Cannot return a boxed future due to lifetime issues


#1

I am trying to write an async verison of my DB Client using the tokio ecoystem. However, I am running into issues regarding lifetimes, and I would appreciate any help provided. I have tried a ton of permutations to get around this, without any luck.

Given the following:

pub struct AsyncDbConnection {
    connection: TcpStream, // use tokio_core::net::TcpStream;
    db_name: String
}

And given the following function:

    pub fn execute_request<Q>(&mut self, query: Q) -> IoFuture<DbData> where Q: ExecutableQuery {
        let proto_query = query.create_query();
        let request_bytes = get_request_bytes(&proto_query);

        let first_req = tokio_io::io::write_all(&self.connection, request_bytes);
        // for simplicity, just returning empty vecs 
        let second_req = first_req.and_then(|_| { future::ok(DbData { rows: Vec::new(), columns: Vec::new() })});

        second_req.boxed()

When I try to compile, I get the following error messages:

Compiling db_driver v0.1.0
error[E0495]: cannot infer an appropriate lifetime for borrow expression due to conflicting requirements
–> src/connection/async.rs:45:49
|
45 | let first_req = tokio_io::io::write_all(&self.connection, request_bytes);
| ^^^^^^^^^^^^^^^^
|
note: first, the lifetime cannot outlive the anonymous lifetime #1 defined on the body at 38:100…
–> src/connection/async.rs:38:101
|
38 | pub fn execute_request(&mut self, query: Q) -> IoFuture where Q: ExecutableQuery {
| ^
note: …so that reference does not outlive borrowed content
–> src/connection/async.rs:45:49
|
45 | let first_req = tokio_io::io::write_all(&self.connection, request_bytes);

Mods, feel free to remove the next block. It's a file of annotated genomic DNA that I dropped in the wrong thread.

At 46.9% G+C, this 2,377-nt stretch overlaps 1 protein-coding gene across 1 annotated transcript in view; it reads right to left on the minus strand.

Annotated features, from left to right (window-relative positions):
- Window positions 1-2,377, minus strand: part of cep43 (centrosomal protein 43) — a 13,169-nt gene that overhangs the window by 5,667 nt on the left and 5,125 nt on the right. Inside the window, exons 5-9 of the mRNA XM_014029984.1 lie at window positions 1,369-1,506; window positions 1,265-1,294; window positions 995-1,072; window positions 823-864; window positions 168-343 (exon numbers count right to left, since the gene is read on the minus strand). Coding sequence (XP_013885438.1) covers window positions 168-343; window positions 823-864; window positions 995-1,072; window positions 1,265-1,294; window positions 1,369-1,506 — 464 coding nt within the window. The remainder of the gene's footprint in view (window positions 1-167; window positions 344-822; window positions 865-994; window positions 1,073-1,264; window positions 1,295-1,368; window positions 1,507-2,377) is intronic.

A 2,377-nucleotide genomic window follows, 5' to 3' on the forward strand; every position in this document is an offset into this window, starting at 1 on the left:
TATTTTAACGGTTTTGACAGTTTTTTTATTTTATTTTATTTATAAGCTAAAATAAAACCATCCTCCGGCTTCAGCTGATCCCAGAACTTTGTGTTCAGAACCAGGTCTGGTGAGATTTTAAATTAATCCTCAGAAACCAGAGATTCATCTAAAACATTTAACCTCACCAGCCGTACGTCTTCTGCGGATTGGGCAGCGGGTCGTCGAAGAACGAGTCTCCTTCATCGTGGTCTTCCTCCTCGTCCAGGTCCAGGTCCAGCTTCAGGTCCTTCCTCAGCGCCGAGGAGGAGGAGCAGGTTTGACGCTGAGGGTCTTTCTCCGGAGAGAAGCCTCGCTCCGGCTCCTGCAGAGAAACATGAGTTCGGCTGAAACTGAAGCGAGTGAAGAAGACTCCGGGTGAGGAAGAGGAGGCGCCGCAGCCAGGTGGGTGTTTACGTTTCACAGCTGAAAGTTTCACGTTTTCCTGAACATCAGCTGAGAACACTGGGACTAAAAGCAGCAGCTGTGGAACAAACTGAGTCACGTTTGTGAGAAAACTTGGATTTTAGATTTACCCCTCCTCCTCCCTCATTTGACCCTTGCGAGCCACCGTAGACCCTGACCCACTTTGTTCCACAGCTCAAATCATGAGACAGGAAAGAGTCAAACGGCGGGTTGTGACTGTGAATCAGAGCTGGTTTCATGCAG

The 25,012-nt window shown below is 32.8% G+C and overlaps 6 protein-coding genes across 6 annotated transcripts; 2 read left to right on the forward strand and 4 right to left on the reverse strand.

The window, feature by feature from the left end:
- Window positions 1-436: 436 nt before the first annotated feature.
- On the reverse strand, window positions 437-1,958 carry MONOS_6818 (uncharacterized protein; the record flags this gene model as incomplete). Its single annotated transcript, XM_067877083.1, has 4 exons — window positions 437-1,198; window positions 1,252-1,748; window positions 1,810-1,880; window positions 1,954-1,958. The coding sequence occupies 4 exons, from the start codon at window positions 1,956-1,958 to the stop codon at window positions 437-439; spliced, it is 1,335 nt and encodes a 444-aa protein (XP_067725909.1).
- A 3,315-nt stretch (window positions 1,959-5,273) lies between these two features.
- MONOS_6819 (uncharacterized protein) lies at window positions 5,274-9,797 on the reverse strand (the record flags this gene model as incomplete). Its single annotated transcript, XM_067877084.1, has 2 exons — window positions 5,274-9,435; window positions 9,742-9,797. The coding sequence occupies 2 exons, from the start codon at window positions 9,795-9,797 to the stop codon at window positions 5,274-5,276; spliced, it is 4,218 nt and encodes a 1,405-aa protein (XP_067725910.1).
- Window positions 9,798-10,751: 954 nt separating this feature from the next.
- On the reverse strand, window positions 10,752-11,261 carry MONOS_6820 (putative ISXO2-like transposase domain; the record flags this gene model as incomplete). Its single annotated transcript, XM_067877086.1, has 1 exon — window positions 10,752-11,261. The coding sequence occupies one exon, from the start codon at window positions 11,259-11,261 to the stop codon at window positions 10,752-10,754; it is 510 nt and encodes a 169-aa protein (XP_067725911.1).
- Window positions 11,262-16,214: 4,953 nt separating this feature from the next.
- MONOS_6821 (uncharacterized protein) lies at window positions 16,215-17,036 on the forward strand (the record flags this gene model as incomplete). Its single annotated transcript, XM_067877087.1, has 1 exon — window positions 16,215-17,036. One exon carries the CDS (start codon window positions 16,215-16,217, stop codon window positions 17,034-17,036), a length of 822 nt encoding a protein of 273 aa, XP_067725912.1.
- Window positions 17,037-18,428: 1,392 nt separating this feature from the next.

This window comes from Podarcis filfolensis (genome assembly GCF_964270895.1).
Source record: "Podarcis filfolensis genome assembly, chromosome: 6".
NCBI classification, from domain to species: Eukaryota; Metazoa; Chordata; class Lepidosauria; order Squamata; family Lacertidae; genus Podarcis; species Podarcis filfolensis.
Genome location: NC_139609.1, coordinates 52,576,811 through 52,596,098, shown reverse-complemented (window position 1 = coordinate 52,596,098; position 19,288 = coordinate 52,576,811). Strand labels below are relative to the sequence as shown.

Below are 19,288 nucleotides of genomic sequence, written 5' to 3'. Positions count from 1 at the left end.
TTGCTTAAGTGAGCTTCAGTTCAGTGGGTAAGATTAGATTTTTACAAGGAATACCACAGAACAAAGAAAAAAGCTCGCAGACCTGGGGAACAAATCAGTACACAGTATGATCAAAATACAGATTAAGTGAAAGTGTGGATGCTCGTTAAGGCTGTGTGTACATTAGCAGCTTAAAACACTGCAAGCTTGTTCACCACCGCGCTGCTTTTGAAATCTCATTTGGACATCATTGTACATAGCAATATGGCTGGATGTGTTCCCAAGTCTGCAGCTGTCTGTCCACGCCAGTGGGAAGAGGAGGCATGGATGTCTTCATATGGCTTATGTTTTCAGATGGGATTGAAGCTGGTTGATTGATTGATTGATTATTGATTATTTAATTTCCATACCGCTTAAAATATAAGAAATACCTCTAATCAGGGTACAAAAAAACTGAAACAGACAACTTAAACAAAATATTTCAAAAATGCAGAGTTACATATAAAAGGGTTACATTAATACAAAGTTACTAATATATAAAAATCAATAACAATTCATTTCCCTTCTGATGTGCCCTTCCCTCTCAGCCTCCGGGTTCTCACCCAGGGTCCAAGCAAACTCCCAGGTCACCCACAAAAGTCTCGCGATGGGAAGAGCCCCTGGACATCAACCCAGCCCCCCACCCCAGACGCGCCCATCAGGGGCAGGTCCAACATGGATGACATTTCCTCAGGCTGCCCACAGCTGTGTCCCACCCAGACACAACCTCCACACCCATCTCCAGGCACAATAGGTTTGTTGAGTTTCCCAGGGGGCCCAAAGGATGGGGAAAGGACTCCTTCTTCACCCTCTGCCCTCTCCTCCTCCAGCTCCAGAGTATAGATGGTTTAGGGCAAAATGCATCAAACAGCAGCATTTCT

| ^^^^^^^^^^^^^^^^
= note: but, the lifetime must be valid for the static lifetime…
note: …so that the type futures::AndThen<tokio_io::io::WriteAll<&tokio_core::net::TcpStream, std::vec::Vec<u8>>, futures::FutureResult<Db2Data, std::io::Error>, [closure@src/connection/async.rs:52:45: 52:118]> will meet its required lifetime bounds
–> src/connection/async.rs:54:20
|
54 | second_req.boxed()
| ^^^^^

error: aborting due to previous error


#2

I think the problem lies in the fact that the contents of a Tokio IoFuture, as any Box-like type, must by default have a potentially infinite ('static) lifetime, whereas what you’re boxing into it here does not.

More precisely, in the definition of first_req, you’re building an asynchrounous request to write some bytes into a TcpStream, which is none other than a member of the AsyncDbConnection object (AsyncDbConnection::connection). So you take a reference to that stream.

But the TcpStream may not live forever. For all the Rust compiler knows, it will only live as long as the host AsyncDbConnection object.

And from the execute_request function, you’re returning a future object associated with your work on that connection object, and this future object in turn may potentially live forever. Which means in particular that it may live longer than the AsyncDbConnection object. Which would lead to use after free.

As the Rust compiler cannot prove that this catastrophic scenario cannot happen, and must prove memory safety at all costs, it writes off your code as illegal.

I’m not yet proficient with the lifetime syntax, but I think replacing the &mut self parameter of execute_request with an &'static muit self would make the code legal in an inelegant way. It would mean that the execute_request method can only be called on an AsyncDbConnection object with a static (infinite) lifetime.

A more elegant solution would be to somehow specify that the future output by your function cannot live longer than the host AsyncDbConnection, but I’m not sure how to do this. Maybe some variant of this would work: